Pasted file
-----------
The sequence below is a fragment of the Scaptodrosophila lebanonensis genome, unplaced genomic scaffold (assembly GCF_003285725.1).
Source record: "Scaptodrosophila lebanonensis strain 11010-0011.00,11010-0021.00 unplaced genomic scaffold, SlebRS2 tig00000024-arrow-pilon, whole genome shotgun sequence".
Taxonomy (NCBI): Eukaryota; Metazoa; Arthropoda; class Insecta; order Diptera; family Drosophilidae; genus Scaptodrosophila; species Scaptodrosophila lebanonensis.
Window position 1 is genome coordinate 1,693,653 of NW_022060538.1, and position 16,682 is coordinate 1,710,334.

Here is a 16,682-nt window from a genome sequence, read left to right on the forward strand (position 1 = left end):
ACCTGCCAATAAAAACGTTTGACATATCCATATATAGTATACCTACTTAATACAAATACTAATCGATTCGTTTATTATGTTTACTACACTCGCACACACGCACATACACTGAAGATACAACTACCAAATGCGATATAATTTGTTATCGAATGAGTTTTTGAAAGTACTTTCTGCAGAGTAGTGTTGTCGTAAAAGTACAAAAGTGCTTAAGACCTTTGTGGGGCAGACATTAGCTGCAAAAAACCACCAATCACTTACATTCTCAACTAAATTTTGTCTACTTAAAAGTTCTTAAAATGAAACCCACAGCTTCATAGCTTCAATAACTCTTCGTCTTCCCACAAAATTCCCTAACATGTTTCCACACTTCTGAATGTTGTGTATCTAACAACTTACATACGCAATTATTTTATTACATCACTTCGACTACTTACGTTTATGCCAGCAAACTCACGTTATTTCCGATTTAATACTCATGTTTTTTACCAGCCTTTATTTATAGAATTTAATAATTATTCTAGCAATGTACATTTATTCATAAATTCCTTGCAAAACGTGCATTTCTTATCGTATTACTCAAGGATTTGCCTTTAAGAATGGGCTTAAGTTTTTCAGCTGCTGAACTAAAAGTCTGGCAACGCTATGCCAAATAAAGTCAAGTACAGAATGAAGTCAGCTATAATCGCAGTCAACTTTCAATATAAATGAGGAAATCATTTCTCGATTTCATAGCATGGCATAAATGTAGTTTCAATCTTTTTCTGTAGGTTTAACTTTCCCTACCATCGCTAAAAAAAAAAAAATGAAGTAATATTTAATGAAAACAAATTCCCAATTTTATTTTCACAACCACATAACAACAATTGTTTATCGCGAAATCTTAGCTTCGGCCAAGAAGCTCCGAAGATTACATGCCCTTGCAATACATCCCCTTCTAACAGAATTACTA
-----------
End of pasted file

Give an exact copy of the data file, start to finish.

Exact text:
The sequence below is a fragment of the Scaptodrosophila lebanonensis genome, unplaced genomic scaffold (assembly GCF_003285725.1).
Source record: "Scaptodrosophila lebanonensis strain 11010-0011.00,11010-0021.00 unplaced genomic scaffold, SlebRS2 tig00000024-arrow-pilon, whole genome shotgun sequence".
Taxonomy (NCBI): Eukaryota; Metazoa; Arthropoda; class Insecta; order Diptera; family Drosophilidae; genus Scaptodrosophila; species Scaptodrosophila lebanonensis.
Window position 1 is genome coordinate 1,693,653 of NW_022060538.1, and position 16,682 is coordinate 1,710,334.

Here is a 16,682-nt window from a genome sequence, read left to right on the forward strand (position 1 = left end):
ACCTGCCAATAAAAACGTTTGACATATCCATATATAGTATACCTACTTAATACAAATACTAATCGATTCGTTTATTATGTTTACTACACTCGCACACACGCACATACACTGAAGATACAACTACCAAATGCGATATAATTTGTTATCGAATGAGTTTTTGAAAGTACTTTCTGCAGAGTAGTGTTGTCGTAAAAGTACAAAAGTGCTTAAGACCTTTGTGGGGCAGACATTAGCTGCAAAAAACCACCAATCACTTACATTCTCAACTAAATTTTGTCTACTTAAAAGTTCTTAAAATGAAACCCACAGCTTCATAGCTTCAATAACTCTTCGTCTTCCCACAAAATTCCCTAACATGTTTCCACACTTCTGAATGTTGTGTATCTAACAACTTACATACGCAATTATTTTATTACATCACTTCGACTACTTACGTTTATGCCAGCAAACTCACGTTATTTCCGATTTAATACTCATGTTTTTTACCAGCCTTTATTTATAGAATTTAATAATTATTCTAGCAATGTACATTTATTCATAAATTCCTTGCAAAACGTGCATTTCTTATCGTATTACTCAAGGATTTGCCTTTAAGAATGGGCTTAAGTTTTTCAGCTGCTGAACTAAAAGTCTGGCAACGCTATGCCAAATAAAGTCAAGTACAGAATGAAGTCAGCTATAATCGCAGTCAACTTTCAATATAAATGAGGAAATCATTTCTCGATTTCATAGCATGGCATAAATGTAGTTTCAATCTTTTTCTGTAGGTTTAACTTTCCCTACCATCGCTAAAAAAAAAAAAATGAAGTAATATTTAATGAAAACAAATTCCCAATTTTATTTTCACAACCACATAACAACAATTGTTTATCGCGAAATCTTAGCTTCGGCCAAGAAGCTCCGAAGATTACATGCCCTTGCAATACATCCCCTTCTAACAGAATTACTA